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Blended learning and flipped classrooms. Year-round schooling and staggered starts. Remote, asynchronous instruction, and for some, no class at all. Whether all or none of these become a reality, it is clear that COVID-19 has forced education systems around the world to change. But what does change look like in secondary education? And will it be permanent?

In the months to come, whether schools physically open or they opt for a digital semester, we can safely say there’s been a shift in secondary education. The students, families, educators, and administrators that left campuses in March are not the same individuals that will finish the school year nor begin again here in North America this fall. And while there are countless changes that could--and should--be seen in education moving forward, here are three shifts we think are likely in secondary education in North America this year and beyond.

Appreciating educators

With a precipitous decline in the numbers of students preparing to be teachers over the past decade, it will be essential heading into the next phase of global education that our educators know their value. Let’s face it: no one planned for a global pandemic, least of all the families who were suddenly asked to play the role of parent, teacher, coach, counselor, math expert, art enthusiast, and botanist. And after a few weeks--actually, a few days--of homeschooling, many families took to Twitter and social media to express woes, whims, and their newfound gratitude for their children's teachers.

Of course, homeschooling children during a pandemic is not exactly a normal scenario for anyone, but by stepping into an educator’s shoes, even briefly, these families became privy to some of the immense challenges that our educators face every day. Administrators, too, were in awe of how their faculties have stepped up and transitioned to online instruction with little-to-no notice. And the students? Many were expressing in those same social media channels how they missed their teachers and (gasp!) attending school.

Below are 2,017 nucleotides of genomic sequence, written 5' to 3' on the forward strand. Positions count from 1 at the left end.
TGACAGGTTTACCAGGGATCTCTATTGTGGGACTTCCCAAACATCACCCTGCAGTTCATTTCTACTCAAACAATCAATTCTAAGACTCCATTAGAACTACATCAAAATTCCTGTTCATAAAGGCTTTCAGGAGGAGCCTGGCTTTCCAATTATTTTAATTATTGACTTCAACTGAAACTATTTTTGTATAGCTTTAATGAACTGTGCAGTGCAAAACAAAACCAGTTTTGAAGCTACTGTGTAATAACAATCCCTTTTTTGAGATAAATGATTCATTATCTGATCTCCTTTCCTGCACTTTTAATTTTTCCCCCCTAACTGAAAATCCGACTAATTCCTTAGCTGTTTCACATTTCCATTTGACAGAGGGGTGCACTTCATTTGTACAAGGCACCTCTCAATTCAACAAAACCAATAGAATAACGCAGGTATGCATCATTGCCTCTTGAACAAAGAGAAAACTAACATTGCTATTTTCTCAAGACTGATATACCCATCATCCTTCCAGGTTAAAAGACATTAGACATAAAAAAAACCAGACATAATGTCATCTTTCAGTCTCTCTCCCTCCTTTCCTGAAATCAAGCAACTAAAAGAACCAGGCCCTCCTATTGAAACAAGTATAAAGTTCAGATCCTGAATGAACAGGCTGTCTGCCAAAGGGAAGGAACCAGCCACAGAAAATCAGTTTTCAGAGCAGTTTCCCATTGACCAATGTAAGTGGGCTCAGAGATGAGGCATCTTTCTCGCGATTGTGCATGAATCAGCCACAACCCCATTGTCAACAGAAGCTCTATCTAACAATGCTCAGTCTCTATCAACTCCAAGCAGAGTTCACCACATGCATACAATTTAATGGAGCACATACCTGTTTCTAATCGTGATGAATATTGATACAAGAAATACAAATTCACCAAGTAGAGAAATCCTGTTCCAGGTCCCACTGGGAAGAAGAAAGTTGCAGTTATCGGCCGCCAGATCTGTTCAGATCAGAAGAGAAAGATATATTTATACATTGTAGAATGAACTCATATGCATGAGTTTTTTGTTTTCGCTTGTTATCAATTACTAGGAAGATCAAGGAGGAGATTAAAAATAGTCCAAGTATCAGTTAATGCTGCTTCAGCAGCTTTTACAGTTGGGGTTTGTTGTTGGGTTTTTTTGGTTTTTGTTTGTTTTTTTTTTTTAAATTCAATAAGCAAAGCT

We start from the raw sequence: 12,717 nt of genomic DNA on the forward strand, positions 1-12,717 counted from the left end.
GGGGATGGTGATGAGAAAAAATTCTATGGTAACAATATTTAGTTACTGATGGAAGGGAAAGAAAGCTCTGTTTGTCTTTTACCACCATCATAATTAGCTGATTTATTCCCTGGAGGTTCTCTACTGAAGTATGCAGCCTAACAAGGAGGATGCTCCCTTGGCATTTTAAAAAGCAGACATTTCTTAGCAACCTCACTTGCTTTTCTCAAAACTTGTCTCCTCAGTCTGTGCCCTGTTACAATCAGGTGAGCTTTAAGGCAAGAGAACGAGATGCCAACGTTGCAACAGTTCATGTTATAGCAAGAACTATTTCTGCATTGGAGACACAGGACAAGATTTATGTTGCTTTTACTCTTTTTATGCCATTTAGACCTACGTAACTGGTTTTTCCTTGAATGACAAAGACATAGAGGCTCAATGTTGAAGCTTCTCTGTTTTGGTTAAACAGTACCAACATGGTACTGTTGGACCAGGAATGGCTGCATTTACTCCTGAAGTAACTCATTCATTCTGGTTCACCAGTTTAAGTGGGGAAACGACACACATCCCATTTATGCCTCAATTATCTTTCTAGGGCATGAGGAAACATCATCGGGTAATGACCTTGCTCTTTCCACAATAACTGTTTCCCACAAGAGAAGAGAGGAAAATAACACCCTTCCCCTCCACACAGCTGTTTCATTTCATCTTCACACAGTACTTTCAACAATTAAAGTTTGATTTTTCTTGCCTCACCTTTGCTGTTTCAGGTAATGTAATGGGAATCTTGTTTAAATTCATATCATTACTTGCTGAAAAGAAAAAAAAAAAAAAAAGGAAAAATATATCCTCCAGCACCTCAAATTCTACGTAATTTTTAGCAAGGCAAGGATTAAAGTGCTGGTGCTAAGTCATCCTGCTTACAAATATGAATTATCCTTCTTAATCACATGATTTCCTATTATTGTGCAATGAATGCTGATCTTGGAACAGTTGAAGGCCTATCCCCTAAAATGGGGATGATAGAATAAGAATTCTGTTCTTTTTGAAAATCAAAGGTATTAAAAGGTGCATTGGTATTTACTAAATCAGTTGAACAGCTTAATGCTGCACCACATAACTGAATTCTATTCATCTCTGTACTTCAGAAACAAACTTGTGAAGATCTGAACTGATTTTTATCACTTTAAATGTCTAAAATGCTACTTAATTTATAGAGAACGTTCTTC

And whether this pandemic is the catalyst for increased pay, revised schedules, or the long-deserved, elevated prestige within our society, when our communities return to school, a newfound appreciation for the educators worldwide should and will likely be at the core of that transition.

Redefining the role of educator 

With digital classrooms and independent learning taking center stage in this pandemic, it raises the question: what is the best learning environment for students? And within that environment, what is the role of the educator?

One of the biggest takeaways from this experience is that “distance learning should not replicate school,” says Jal Mehta, a Professor of Education at the Harvard Graduate School of Education. COVID-19 has shown the world that education and educators come in different forms. And if remote instruction persists, our global community will most likely need to decentralize the educator as the primary source of information. 

If schools return to some version of a physical classroom, many predict that a flipped model will extend beyond examples in higher education and become common practice for secondary education. A flipped classroom, or hybrid/blending learning, a “pedagogy-first” approach where topics are introduced outside of class, then students engage in inquiry, application, and assessment in class. This method gives students ownership over their growth and inquiry in meaningful ways while asking educators to play the role of facilitator and guide along a student’s learning journey.